essential epistemological exercise, a task that explored the limits of historical knowledge. They knew that no single document or picture could tell the story of history; hence, they thought very hard about their choices. In contrast, the students generally just looked at the pictures and made a selection without regard or qualification. For students, the process was similar to finding the correct answer on a multiple choice test.
In sum, although the students scored very well on facts about history, they were largely unacquainted with modes of inquiry with real historical thinking. They had no systematic way of making sense of contradictory claims. Thrust into a set of historical documents that demanded that they sort out competing claims and formulate a reasoned interpretation, the students, on the whole, were stymied. They lacked the experts’ deep understanding of how to formulate reasoned interpretations of sets of historical documents. Experts in other social sciences also organize their problem solving around big ideas (see, e.g., Voss et al., 1984).
The fact that experts’ knowledge is organized around important ideas or concepts suggests that curricula should also be organized in ways that lead to conceptual understanding. Many approaches to curriculum design make it difficult for students to organize knowledge meaningfully. Often there is only superficial coverage of facts before moving on to the next topic; there is little time to develop important, organizing ideas. History texts sometimes emphasize facts without providing support for understanding (e.g., Beck et al., 1989, 1991). Many ways of teaching science also overemphasize facts (American Association for the Advancement of Science, 1989; National Research Council, 1996).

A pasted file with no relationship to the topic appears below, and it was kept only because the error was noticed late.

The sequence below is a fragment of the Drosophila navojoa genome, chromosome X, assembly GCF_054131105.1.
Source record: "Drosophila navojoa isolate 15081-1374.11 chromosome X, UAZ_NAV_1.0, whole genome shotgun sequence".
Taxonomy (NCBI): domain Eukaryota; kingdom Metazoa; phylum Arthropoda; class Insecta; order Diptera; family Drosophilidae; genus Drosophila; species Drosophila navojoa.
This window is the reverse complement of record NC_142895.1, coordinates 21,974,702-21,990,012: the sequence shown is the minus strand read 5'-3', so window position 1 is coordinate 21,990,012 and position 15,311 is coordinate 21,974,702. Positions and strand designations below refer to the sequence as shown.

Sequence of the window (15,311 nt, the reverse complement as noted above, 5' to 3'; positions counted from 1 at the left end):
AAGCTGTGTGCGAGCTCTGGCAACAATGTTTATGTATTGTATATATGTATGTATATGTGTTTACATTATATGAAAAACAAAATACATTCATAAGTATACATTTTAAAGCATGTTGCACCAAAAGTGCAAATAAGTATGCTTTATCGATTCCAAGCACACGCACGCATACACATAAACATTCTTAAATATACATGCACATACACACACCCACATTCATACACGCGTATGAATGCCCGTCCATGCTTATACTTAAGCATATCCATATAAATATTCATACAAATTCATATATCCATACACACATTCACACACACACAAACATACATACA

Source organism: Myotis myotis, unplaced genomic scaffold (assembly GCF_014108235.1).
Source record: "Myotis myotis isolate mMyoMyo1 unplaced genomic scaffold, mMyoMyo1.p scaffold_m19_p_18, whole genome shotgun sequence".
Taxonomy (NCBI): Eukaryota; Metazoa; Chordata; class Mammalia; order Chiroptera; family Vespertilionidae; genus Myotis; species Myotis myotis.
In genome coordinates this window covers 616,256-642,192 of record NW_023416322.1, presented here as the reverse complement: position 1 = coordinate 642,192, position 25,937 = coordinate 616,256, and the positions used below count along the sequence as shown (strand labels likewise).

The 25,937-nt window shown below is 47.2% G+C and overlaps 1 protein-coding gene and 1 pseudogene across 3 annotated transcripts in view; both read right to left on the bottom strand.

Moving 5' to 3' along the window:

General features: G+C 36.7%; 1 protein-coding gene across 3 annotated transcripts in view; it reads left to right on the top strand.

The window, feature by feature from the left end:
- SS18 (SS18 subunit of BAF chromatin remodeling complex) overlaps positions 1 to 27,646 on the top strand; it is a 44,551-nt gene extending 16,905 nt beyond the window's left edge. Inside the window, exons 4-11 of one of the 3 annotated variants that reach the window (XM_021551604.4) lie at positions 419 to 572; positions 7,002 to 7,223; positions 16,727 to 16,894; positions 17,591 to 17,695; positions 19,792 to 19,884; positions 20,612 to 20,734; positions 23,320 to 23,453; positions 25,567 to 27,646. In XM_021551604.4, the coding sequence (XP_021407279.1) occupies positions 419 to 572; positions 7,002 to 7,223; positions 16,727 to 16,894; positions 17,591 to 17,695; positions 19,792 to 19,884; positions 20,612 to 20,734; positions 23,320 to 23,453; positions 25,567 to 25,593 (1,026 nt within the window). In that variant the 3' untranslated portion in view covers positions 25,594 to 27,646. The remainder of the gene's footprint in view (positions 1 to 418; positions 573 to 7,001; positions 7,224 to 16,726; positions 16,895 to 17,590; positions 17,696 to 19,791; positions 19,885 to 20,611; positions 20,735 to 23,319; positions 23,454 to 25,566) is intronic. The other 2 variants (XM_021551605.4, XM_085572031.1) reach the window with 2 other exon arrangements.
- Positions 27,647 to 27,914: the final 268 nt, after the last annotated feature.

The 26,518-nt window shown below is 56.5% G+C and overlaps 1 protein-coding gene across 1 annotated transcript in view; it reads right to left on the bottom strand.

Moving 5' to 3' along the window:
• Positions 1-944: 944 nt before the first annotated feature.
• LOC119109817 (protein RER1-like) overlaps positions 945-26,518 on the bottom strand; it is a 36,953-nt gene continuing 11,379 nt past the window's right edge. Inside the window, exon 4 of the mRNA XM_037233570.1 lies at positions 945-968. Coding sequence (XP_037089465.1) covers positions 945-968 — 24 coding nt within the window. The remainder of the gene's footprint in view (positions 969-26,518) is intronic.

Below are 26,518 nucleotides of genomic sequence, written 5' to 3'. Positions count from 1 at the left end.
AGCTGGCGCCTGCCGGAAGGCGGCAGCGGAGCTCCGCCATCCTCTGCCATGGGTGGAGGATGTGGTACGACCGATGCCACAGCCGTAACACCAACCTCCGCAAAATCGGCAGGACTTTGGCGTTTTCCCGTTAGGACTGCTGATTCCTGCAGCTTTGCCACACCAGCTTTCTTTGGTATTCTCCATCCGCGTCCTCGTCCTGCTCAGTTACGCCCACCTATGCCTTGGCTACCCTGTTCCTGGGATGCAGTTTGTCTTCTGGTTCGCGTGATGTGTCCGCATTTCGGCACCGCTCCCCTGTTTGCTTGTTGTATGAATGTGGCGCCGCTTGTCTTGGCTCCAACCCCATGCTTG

The Third International Mathematics and Science Survey (TIMSS) (Schmidt et al., 1997) criticized curricula that were “a mile wide and an inch deep” and argued that this is much more of a problem in America than in most other countries. Research on expertise suggests that a superficial coverage of many topics in the domain may be a poor way to help students develop the competencies that will prepare them for future learning and work. The idea of helping students organize their knowledge also suggests that novices might benefit from models of how experts approach problem solving— especially if they then receive coaching in using similar strategies (e.g., Brown et al., 1989; we discuss this more fully in Chapters 3 and 7).
Experts have a vast repertoire of knowledge that is relevant to their domain or discipline, but only a subset of that knowledge is relevant to any particular problem. Experts do not have to search through everything they know in order to find what is relevant; such an approach would overwhelm